negotiation tips

5 Negotiation Tips for Non-Negotiators

By Princess Jones

One of my favorite things to do with my husband on the weekends is to go to flea markets. I love to find hidden gems and Hubs loves to haggle. That’s a good thing because haggling is not really my thing. I like it when the price is the price, and I can just make my decision.

On the other hand, as an entrepreneur, I’ve had to learn to negotiate on a nearly daily basis. From subcontractors to vendors to customers, almost every transaction involves some sort of negotiation whether you realize it or not. And if you’re one of those people who aren’t a natural negotiator, here are some tips to help you work on your skills.

Assess the Situation

The first question you have to ask yourself is if haggling is appropriate. For most business situations, there’s nothing wrong with massaging the terms until you get what you need. Your interactions with your vendors, your employees, and your customers are all fair game.

On the other hand, that Girl Scout selling cookies is selling cookies for a good cause and doesn’t have the power to change the pricing. Instead of looking smart, you’ll look cheap and ridiculous.

Put on Your Game Face

If you’re coming to haggle, you need to come with your game face in place. If you seem too eager or enthusiastic, you are putting yourself at a disadvantage at the start. You should always appear ready to walk away from the deal at any moment.

Also, how you show up to the negotiation is important. The day you meet your partner to negotiate down your stock options is not the day to drive your Ferrari. You may think “I drive this Ferrari every day. They’ve seen it. They know I have it. It won’t have anything to do with our conversation today.” But optics make more of a difference than you think.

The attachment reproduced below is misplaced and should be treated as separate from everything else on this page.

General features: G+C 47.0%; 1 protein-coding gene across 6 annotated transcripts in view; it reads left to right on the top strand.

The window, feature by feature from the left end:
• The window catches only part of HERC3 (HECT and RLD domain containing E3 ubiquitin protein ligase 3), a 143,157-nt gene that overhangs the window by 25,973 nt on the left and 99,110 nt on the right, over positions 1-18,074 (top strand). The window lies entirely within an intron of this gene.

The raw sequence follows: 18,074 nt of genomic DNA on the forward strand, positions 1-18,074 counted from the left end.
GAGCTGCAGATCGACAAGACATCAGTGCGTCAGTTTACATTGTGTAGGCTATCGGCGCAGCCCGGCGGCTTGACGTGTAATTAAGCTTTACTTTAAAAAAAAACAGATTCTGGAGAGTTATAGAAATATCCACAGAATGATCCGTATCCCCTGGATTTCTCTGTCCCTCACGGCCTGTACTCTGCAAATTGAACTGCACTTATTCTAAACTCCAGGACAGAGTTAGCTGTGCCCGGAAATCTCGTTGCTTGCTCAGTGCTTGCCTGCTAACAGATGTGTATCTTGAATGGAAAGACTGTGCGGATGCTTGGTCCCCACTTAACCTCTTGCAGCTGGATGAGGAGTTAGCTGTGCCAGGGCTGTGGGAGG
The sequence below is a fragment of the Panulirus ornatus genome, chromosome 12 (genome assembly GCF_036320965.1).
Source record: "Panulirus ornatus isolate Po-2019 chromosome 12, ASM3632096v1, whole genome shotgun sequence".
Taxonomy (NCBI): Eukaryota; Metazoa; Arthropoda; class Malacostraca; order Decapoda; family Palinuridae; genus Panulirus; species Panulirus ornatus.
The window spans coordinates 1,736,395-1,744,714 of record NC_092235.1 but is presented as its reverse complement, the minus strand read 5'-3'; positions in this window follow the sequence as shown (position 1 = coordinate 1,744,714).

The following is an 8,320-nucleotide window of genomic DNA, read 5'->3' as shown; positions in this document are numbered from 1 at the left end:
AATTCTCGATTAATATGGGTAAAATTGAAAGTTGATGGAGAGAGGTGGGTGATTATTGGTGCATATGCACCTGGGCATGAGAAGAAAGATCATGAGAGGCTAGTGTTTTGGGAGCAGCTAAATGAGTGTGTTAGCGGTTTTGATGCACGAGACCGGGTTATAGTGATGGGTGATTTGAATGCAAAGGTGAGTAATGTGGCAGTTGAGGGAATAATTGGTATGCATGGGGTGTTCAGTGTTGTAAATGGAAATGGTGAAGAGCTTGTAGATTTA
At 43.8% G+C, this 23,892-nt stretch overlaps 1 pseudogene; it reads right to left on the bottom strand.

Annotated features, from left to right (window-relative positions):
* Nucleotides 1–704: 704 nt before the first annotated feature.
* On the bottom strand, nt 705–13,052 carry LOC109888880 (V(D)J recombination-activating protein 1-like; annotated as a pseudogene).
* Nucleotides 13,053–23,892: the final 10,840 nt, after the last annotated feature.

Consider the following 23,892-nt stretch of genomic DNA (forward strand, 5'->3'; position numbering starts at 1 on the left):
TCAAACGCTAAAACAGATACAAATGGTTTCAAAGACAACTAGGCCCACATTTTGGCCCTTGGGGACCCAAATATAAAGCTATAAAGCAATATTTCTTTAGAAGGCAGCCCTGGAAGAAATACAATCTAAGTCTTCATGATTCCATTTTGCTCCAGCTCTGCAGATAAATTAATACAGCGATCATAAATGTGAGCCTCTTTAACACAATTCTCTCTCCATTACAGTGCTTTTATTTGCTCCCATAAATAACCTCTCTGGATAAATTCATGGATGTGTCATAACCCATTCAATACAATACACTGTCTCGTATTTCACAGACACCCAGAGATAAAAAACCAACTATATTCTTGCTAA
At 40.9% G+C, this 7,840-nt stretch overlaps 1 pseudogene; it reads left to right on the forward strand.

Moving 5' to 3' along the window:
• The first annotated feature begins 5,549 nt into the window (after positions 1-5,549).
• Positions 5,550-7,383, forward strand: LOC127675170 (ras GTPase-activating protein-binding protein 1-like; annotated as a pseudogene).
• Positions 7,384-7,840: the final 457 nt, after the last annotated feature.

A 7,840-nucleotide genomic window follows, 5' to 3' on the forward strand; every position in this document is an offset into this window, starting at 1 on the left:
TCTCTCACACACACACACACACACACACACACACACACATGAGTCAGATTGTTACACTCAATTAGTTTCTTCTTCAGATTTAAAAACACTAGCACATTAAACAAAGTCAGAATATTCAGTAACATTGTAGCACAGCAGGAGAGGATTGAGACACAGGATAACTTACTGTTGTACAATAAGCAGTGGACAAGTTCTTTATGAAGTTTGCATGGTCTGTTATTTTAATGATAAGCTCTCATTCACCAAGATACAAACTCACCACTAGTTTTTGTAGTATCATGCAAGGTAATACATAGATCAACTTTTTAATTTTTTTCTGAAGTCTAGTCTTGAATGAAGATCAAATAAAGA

I know a chef who owns his own very popular restaurant and buys his produce fresh each day. Although he’s a successful entrepreneur and most of his vendors would recognized the name of his restaurant, he shows up in the same ratty jeans and tee shirts he wore when he was starting out.

Start Low

As a straightforward person, I used to always put my final offer on the table first. I figured that I was saving time by starting with where I wanted to be. What I realized is that hagglers like to have room to move. So they would take my final offer as a starting point, even if I made it clear I didn’t want to haggle.

It’s so important for both sides to feel like they are getting something out of the deal. By giving the negotiations room to move, you’re lubricating the situation. Now I go into a negotiation knowing where I want to land, but my opening offer is always a little lower than that.

Tell Them What’s In It For Them

Remember when I said that it’s important for both sides to feel like they got something out of the deal? Well, not only do you have to make the deal sweet for the other party, be sure to tell them what they’re getting out of it.

Let’s say that you’re trying to get a twenty percent discount on a monthly bill from one of your vendors. In exchange, you can offer to pre-pay instead of using your usual thirty net payment. The vendor gets income faster and you save a chunk of money. That’s a win-win situation.

Put a Deadline on It

You ever wonder why every time your favorite retailer offers a sale, it’s only for a limited time? It’s because putting a deadline on the offer pushes you to make a decision quickly. If you have more time to think about it, you might decide that you don’t need that purchase after all.

Your negotiation is the same way. Some situations have natural deadlines, like buying vegetables at a farmers market. But if there isn’t a built-in deadline, you need to create one. Let’s say you’re negotiating  with a potential freelancer on their fees. Instead of just letting them take their time, say something like “I’m considering some other candidates as well so if I don’t hear back from you by the end of the day tomorrow, I’m going to go with one of my other options.”

If you’re haggling with your supply vendor, do it close to your next order date. If they’re expecting your payment in two days, they’re probably already counting that income and will be motivated to make that happen.

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Princess Jones
Princess Jones is the evil genius behind P.S. Jones Copy & Design, where she helps food and drink businesses speak the language of their audiences. For more talk about copywriting, design, and the tools to pull them off, follow her on Twitter @imprincessjones.

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